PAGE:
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A Two-Horse Race Takes Shape for Top Eclipse Honor


The contentious horse-of-the-year battle was narrowed to two candidates Thursday with the Eclipse Awards announcement that Favorite Trick and Skip Away had won divisional championships.

In the vernacular of the track, Favorite Trick was much the best in the voting for top 2-year-old male and Skip Away was all out to hold off Gentlemen for the older male title.

Gentlemen, therefore, dropped out of the picture for horse of the year, and if the divisional voting is any criterion, Favorite Trick will outpoint Skip Away when the national champion is announced at the Eclipse dinner in Rancho Mirage on Feb. 10.

The Thoroughbred Racing Assns., one of the Eclipse sponsors, said the race for horse of the year is between Favorite Trick and Skip Away.

Of the 301 voters, only one, from the Daily Racing Form, looked at unbeaten Favorite Trick's eight victories and selected another horse. That vote for Coronado's Quest, who lost by 14 lengths the only time he raced against Favorite Trick, prevented a rare sweep in the 2-year-old division.

By contrast, the three voting blocs favored Skip Away over Gentlemen by small margins. The count was 50-44 for the Racing Form, 19-12 for the track racing secretaries and 76-67 for the turf writers. Overall, Skip Away's edge was 145-123, giving him 49% of the vote. Eclipse winners are horses that earn a plurality from at least two of the three voting groups.

The only time they met, in May, Gentlemen beat Skip Away by half a length in the Pimlico Special, but a virus kept Gentlemen out of a season-ending showdown at Hollywood Park and Skip Away won the Breeders' Cup Classic in record time. That win, and another facile victory in the Jockey Club Gold Cup at Belmont Park in October, gave many voters a reason to forgive the Skip Away who had only two victories in nine other starts last year.

Formal Gold, who missed the Breeders' Cup because of a leg injury, outfinished Skip Away in four of their six meetings, but finished third in the Eclipse voting.

"Gentlemen and Formal Gold were two tough horses," Skip Away's trainer, Sonny Hine, said Thursday. "We were fortunate that our horse ran his fastest races at the right time of the year."

Carolyn Hine, the trainer's wife and owner of Skip Away, paid a supplementary penalty of $480,000 to make him eligible for the $4-million Breeders' Cup Classic. Skip Away earned $2.288 million for winning as his earnings shot to $6.8 million. In 1995, when he was an unraced 2-year-old, the Hines bought Skip Away for $22,500.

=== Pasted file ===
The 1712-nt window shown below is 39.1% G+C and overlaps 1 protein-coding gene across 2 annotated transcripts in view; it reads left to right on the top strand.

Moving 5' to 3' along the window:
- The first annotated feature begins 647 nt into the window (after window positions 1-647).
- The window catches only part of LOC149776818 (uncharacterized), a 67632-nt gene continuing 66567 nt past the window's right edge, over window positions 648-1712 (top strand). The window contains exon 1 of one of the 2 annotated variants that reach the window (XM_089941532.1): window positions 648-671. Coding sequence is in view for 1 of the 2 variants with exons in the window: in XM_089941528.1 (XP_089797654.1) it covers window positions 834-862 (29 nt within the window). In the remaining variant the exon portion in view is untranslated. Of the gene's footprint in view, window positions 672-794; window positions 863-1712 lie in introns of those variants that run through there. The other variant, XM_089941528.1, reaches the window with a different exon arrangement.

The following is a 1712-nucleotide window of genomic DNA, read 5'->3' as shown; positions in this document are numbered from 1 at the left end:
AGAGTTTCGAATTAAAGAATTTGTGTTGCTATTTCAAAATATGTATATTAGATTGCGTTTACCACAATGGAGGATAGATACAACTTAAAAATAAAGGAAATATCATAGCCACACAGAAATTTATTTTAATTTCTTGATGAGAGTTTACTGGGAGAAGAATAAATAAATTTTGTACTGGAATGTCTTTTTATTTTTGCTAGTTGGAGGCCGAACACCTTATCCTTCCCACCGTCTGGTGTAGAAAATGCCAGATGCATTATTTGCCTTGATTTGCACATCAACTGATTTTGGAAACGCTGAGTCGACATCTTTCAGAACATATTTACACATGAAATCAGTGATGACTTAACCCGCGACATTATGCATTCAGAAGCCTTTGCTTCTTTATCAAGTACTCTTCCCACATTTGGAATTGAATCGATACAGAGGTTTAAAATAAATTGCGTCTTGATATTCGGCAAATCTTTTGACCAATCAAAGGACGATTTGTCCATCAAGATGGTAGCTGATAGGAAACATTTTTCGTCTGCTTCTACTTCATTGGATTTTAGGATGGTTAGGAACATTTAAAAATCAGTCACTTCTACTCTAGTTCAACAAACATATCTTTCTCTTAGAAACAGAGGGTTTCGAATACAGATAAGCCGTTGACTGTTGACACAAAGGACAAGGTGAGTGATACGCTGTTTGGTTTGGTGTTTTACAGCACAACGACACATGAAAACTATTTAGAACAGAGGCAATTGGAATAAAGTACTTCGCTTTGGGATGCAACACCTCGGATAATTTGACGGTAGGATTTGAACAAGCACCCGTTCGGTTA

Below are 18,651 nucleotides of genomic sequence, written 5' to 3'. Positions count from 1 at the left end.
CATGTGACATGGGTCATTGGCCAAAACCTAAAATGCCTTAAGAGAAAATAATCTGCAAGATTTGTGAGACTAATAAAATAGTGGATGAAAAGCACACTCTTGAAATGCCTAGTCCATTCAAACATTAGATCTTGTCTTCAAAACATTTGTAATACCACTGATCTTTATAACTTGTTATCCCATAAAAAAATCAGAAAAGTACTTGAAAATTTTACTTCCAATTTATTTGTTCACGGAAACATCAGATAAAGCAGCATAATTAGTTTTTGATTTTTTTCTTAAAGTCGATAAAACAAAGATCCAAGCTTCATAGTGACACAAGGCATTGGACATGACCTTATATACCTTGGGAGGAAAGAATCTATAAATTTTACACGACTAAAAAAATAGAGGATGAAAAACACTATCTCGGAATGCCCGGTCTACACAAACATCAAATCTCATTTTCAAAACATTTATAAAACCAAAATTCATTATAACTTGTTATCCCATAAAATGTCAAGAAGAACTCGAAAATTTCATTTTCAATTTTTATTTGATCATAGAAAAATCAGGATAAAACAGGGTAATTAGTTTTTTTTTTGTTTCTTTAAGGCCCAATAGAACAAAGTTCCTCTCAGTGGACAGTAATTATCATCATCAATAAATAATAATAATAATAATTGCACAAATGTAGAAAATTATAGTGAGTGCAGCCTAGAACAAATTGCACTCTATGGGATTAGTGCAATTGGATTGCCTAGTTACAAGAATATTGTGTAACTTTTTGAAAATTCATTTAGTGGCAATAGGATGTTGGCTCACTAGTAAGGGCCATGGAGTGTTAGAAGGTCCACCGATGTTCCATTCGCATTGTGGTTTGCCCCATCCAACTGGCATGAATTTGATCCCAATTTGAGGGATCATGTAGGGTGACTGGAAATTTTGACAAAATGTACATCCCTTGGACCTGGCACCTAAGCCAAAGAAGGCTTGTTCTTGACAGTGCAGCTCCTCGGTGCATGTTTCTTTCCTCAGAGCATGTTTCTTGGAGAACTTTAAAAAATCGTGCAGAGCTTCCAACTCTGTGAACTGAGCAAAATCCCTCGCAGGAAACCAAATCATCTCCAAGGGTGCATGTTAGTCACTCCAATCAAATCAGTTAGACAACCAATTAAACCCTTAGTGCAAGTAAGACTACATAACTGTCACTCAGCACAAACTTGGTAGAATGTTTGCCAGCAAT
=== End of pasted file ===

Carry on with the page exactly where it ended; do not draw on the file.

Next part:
In a close vote, Carolyn Hine won the Eclipse for outstanding owner. Finishing second were Bob and Beverly Lewis, but their Silver Charm, winner of the Kentucky Derby and the Preakness, was voted champion 3-year-old colt and his trainer, Bob Baffert, edged Patrick Byrne for top trainer.

"In 1983, when I left Prescott Downs [in Arizona], training quarter horses, I never imagined I'd win something like this," Baffert said. "I didn't think I'd ever win a Derby or an Eclipse [for trainer]."

Byrne trained Favorite Trick and Countess Diana, who came within two votes of a sweep in winning best 2-year-old filly. Byrne won't train either champion this year, since he took a private job with Canadian industrialist Frank Stronach at the end of the year and this week Favorite Trick was sent to trainer Bill Mott.

In the anomalies of bloc voting, Byrne outpolled Baffert, 140 1/2-106 1/2, but Baffert won the Eclipse because of a 45-44 edge from the Racing Form and a 13-11 advantage among the racing secretaries. The Lewises polled 93 votes to Carolyn Hine's 83, but Skip Away's owner got a 9-6 nod from the racing secretaries and led, 52-49, among the turf writers.

Other Eclipses went to Ajina, best 3-year-old filly; Hidden Lake, older filly or mare; Chief Bearhart, male grass horse; Ryafan, female on grass; Smoke Glacken, sprinter; and Lonesome Glory, steeplechase horse.

Jerry Bailey, receiving 43% of the vote in a widely divided election, became the first jockey to win an Eclipse for three consecutive years. John and Betty Mabee of Golden Eagle Farm in Ramona, Calif., were named champion breeders for the second time, and Roberto Rosado and Philip Teator tied for the apprentice jockey award.

Horse Racing Notes

Trainer Sonny Hine said Skip Away ran a fever a couple of weeks ago, and his temperature hit 103 before antibiotics brought it down. Skip Away has worked once since then and Hine said that the $300,000 Donn Handicap, at Gulfstream Park on Feb. 7, is a possibility. The $500,000 Gulfstream Park Handicap, on Feb. 28, is Hine's major goal. Skip Away finished second in both races last year. It's unlikely that Skip Away would ship West for the $1-million Santa Anita Handicap on March 7. "That would only be an insurance race, in case we don't make the Gulfstream Handicap," Hine said.

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